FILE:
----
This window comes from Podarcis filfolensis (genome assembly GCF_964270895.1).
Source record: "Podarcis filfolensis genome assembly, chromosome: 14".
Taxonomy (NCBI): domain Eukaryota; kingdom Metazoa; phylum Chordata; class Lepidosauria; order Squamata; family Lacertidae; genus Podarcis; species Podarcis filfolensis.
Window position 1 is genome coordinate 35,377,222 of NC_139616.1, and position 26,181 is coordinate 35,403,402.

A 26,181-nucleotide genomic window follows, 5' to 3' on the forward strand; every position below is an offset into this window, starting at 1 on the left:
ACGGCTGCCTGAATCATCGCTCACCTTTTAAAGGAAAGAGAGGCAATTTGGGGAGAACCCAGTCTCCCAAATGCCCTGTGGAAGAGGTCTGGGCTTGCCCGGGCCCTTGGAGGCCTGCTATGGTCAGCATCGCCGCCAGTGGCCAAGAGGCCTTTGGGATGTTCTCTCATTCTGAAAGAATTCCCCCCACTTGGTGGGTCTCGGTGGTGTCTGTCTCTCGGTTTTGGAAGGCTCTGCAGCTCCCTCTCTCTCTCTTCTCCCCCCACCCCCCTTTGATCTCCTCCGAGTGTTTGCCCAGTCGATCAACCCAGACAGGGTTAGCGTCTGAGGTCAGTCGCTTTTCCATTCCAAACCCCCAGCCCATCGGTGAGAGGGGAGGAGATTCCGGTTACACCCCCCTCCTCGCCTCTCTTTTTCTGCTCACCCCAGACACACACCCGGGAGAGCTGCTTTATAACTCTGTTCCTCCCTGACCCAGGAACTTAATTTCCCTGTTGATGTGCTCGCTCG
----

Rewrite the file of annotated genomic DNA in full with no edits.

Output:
This window comes from Podarcis filfolensis (genome assembly GCF_964270895.1).
Source record: "Podarcis filfolensis genome assembly, chromosome: 14".
Taxonomy (NCBI): domain Eukaryota; kingdom Metazoa; phylum Chordata; class Lepidosauria; order Squamata; family Lacertidae; genus Podarcis; species Podarcis filfolensis.
Window position 1 is genome coordinate 35,377,222 of NC_139616.1, and position 26,181 is coordinate 35,403,402.

A 26,181-nucleotide genomic window follows, 5' to 3' on the forward strand; every position below is an offset into this window, starting at 1 on the left:
ACGGCTGCCTGAATCATCGCTCACCTTTTAAAGGAAAGAGAGGCAATTTGGGGAGAACCCAGTCTCCCAAATGCCCTGTGGAAGAGGTCTGGGCTTGCCCGGGCCCTTGGAGGCCTGCTATGGTCAGCATCGCCGCCAGTGGCCAAGAGGCCTTTGGGATGTTCTCTCATTCTGAAAGAATTCCCCCCACTTGGTGGGTCTCGGTGGTGTCTGTCTCTCGGTTTTGGAAGGCTCTGCAGCTCCCTCTCTCTCTCTTCTCCCCCCACCCCCCTTTGATCTCCTCCGAGTGTTTGCCCAGTCGATCAACCCAGACAGGGTTAGCGTCTGAGGTCAGTCGCTTTTCCATTCCAAACCCCCAGCCCATCGGTGAGAGGGGAGGAGATTCCGGTTACACCCCCCTCCTCGCCTCTCTTTTTCTGCTCACCCCAGACACACACCCGGGAGAGCTGCTTTATAACTCTGTTCCTCCCTGACCCAGGAACTTAATTTCCCTGTTGATGTGCTCGCTCG